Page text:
If you’ve been to see the new (at the time of this writing) movie Lincoln, you may have wondered at the numerous scenes in which congressmen sit in the House of Representatives and hurl colorful insults at each other. Surely, one imagines, this is not the behavior of gentlemen. Why, a congressmen in recent years was censured by the House simply for shouting, “you lie!” at President Obama.
In fact, America’s political history is far less constrained and proper than one might imagine. In times past, the passion for politics very much involved great magniloquence and the use of all manner of offensive speech. It was understood that this was an expression of one’s freedom of speech.
We have lost that sort of fervor, for certain—and not, many suppose, for the better. Politics, today, has become too staid and boring, which should not be the case given the important issues with which politicians deal.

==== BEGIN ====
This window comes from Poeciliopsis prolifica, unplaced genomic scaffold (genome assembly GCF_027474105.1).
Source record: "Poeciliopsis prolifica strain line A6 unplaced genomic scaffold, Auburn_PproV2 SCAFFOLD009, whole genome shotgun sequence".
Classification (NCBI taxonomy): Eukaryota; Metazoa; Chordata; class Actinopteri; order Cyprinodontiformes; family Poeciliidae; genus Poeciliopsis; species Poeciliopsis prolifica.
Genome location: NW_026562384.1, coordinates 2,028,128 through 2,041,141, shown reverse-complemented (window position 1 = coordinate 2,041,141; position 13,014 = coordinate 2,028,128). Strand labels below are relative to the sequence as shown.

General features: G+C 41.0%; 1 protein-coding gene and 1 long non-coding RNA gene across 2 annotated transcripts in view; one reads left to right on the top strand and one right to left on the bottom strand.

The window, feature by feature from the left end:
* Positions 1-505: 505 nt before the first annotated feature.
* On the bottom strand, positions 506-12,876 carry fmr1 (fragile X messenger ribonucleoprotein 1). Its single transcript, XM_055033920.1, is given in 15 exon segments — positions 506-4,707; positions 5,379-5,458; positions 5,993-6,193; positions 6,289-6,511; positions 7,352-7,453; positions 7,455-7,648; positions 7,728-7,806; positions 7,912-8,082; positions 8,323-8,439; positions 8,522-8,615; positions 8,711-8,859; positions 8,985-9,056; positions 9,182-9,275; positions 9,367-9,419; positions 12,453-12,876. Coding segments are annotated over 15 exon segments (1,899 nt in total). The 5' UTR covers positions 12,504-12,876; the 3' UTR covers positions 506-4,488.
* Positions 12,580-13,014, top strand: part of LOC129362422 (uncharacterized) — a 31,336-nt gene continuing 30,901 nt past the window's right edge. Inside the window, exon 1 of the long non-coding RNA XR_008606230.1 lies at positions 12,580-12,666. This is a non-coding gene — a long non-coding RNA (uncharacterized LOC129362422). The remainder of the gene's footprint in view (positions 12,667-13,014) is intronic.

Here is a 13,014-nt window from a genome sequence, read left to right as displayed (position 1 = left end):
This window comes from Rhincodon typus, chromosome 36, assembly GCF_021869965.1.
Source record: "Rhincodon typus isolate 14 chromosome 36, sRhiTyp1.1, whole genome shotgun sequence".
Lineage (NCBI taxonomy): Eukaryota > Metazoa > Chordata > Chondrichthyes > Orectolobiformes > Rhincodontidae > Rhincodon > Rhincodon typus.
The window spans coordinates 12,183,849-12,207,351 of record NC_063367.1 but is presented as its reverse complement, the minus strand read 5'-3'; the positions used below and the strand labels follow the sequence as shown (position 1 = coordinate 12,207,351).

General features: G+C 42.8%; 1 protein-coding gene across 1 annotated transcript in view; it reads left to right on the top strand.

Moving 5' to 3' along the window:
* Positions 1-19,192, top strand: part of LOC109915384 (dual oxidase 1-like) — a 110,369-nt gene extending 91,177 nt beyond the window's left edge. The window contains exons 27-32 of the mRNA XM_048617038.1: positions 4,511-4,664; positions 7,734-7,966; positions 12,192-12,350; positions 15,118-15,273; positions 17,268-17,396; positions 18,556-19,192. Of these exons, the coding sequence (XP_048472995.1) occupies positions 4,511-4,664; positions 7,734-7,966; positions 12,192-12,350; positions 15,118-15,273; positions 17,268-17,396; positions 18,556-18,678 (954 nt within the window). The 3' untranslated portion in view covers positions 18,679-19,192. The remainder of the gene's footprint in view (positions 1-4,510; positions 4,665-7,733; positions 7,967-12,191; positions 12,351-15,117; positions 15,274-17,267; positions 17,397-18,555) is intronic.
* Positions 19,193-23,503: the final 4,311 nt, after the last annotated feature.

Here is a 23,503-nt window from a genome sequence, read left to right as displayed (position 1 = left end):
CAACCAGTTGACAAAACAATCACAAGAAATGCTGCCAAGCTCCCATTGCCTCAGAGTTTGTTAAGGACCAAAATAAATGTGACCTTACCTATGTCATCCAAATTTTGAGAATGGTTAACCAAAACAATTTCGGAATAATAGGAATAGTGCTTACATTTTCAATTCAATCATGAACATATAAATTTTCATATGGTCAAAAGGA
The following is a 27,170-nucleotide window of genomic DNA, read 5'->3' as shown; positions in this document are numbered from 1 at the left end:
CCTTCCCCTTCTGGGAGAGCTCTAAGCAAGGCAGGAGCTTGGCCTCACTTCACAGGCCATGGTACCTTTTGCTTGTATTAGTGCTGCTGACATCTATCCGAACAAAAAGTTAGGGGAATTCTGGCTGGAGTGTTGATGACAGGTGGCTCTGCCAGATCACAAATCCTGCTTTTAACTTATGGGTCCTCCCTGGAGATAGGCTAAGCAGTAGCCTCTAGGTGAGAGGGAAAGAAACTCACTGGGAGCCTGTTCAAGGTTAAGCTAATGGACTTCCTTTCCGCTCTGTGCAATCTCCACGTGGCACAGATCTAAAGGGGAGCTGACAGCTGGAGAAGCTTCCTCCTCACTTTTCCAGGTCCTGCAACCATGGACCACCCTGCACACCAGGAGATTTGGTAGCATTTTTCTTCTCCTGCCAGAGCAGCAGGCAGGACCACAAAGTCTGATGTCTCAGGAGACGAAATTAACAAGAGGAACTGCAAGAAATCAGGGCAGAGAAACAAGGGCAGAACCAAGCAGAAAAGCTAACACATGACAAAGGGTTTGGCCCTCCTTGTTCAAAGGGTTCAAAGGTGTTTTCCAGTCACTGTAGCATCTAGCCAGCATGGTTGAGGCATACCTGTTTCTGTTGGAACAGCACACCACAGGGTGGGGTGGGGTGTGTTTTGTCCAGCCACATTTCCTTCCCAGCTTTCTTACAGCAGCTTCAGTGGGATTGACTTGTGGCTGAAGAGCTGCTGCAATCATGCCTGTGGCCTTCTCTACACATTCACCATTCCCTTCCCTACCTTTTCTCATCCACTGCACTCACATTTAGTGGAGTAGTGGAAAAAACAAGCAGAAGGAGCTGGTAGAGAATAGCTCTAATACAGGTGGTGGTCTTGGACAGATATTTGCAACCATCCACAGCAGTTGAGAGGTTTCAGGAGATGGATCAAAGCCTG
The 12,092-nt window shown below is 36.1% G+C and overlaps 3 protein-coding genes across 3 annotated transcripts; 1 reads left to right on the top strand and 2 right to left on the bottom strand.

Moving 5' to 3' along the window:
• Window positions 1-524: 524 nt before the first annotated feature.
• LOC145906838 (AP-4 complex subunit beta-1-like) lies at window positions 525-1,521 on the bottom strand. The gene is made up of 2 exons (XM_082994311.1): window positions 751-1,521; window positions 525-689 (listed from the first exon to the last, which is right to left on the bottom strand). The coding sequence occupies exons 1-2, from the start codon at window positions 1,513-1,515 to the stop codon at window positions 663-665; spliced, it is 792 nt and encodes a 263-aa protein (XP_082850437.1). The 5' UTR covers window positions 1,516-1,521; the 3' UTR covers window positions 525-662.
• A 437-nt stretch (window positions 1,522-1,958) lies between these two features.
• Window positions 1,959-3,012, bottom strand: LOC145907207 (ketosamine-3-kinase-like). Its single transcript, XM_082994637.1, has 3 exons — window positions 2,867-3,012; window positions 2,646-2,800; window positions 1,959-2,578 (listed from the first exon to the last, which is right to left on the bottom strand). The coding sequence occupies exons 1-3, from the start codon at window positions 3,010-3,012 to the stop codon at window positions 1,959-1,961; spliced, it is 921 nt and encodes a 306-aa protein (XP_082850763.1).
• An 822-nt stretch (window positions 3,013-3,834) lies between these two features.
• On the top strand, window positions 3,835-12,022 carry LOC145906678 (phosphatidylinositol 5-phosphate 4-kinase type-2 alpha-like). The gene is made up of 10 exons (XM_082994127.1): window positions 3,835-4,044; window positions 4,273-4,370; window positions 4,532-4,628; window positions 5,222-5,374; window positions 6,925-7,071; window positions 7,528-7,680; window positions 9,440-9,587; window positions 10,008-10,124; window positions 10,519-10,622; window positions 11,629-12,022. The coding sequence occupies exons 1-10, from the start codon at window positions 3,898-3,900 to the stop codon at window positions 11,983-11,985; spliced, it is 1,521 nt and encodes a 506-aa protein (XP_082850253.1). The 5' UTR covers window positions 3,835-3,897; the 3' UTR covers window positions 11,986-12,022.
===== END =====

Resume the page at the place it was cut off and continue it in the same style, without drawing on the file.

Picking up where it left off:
When we speak of the past, of the episodes of famous forefathers standing up and speaking boldly, accusingly, and derogatorily of their fellow congressmen, the word which is used to describe that period-specific fever of excitement and passion is zeitgeist (TSITE’guy’st).
Zeitgeist does not refer specifically to the erstwhile colorful tones of American political speech, but to any spirit associated with a given time. Any time period in which an entire community (or indeed, country) is consumed by the attention surrounding an experience can be described as having its fair share of zeitgeist. Zeitgeist is merely the word that refers to the greater spirit of the time, the underlying excitement and energy that seem to penetrate all.
Editor’s Note: This post was written by Mark Jacobs. Mark is a volunteer assistant editor for Jet Fuel Review. He is double-majoring in Physics and Air Traffic Control Management at Lewis, but the left side of his brain is an avid writer. Mark is a junior and works as a ramp traffic controller at O’Hare and at Panera Bread, from which he does not steal dozens of bagels every day.